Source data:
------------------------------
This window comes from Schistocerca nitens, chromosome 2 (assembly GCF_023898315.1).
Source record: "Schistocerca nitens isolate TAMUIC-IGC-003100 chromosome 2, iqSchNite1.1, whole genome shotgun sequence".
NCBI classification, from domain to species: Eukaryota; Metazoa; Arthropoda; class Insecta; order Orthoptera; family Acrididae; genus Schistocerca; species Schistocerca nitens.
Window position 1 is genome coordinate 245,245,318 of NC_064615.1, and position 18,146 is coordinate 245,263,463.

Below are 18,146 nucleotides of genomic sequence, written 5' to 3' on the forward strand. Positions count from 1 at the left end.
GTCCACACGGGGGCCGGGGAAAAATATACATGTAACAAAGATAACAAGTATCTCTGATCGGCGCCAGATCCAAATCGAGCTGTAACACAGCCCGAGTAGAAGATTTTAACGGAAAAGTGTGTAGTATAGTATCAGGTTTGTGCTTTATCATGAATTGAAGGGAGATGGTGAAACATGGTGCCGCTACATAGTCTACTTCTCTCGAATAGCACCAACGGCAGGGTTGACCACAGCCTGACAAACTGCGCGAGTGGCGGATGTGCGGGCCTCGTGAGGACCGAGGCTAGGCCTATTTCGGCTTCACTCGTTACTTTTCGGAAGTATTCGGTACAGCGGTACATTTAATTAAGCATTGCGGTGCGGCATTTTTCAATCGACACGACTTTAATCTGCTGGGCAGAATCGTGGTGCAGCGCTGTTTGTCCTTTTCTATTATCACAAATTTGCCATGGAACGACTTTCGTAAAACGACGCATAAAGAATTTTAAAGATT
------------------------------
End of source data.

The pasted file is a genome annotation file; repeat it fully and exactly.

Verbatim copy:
This window comes from Schistocerca nitens, chromosome 2 (assembly GCF_023898315.1).
Source record: "Schistocerca nitens isolate TAMUIC-IGC-003100 chromosome 2, iqSchNite1.1, whole genome shotgun sequence".
NCBI classification, from domain to species: Eukaryota; Metazoa; Arthropoda; class Insecta; order Orthoptera; family Acrididae; genus Schistocerca; species Schistocerca nitens.
Window position 1 is genome coordinate 245,245,318 of NC_064615.1, and position 18,146 is coordinate 245,263,463.

Below are 18,146 nucleotides of genomic sequence, written 5' to 3' on the forward strand. Positions count from 1 at the left end.
GTCCACACGGGGGCCGGGGAAAAATATACATGTAACAAAGATAACAAGTATCTCTGATCGGCGCCAGATCCAAATCGAGCTGTAACACAGCCCGAGTAGAAGATTTTAACGGAAAAGTGTGTAGTATAGTATCAGGTTTGTGCTTTATCATGAATTGAAGGGAGATGGTGAAACATGGTGCCGCTACATAGTCTACTTCTCTCGAATAGCACCAACGGCAGGGTTGACCACAGCCTGACAAACTGCGCGAGTGGCGGATGTGCGGGCCTCGTGAGGACCGAGGCTAGGCCTATTTCGGCTTCACTCGTTACTTTTCGGAAGTATTCGGTACAGCGGTACATTTAATTAAGCATTGCGGTGCGGCATTTTTCAATCGACACGACTTTAATCTGCTGGGCAGAATCGTGGTGCAGCGCTGTTTGTCCTTTTCTATTATCACAAATTTGCCATGGAACGACTTTCGTAAAACGACGCATAAAGAATTTTAAAGATT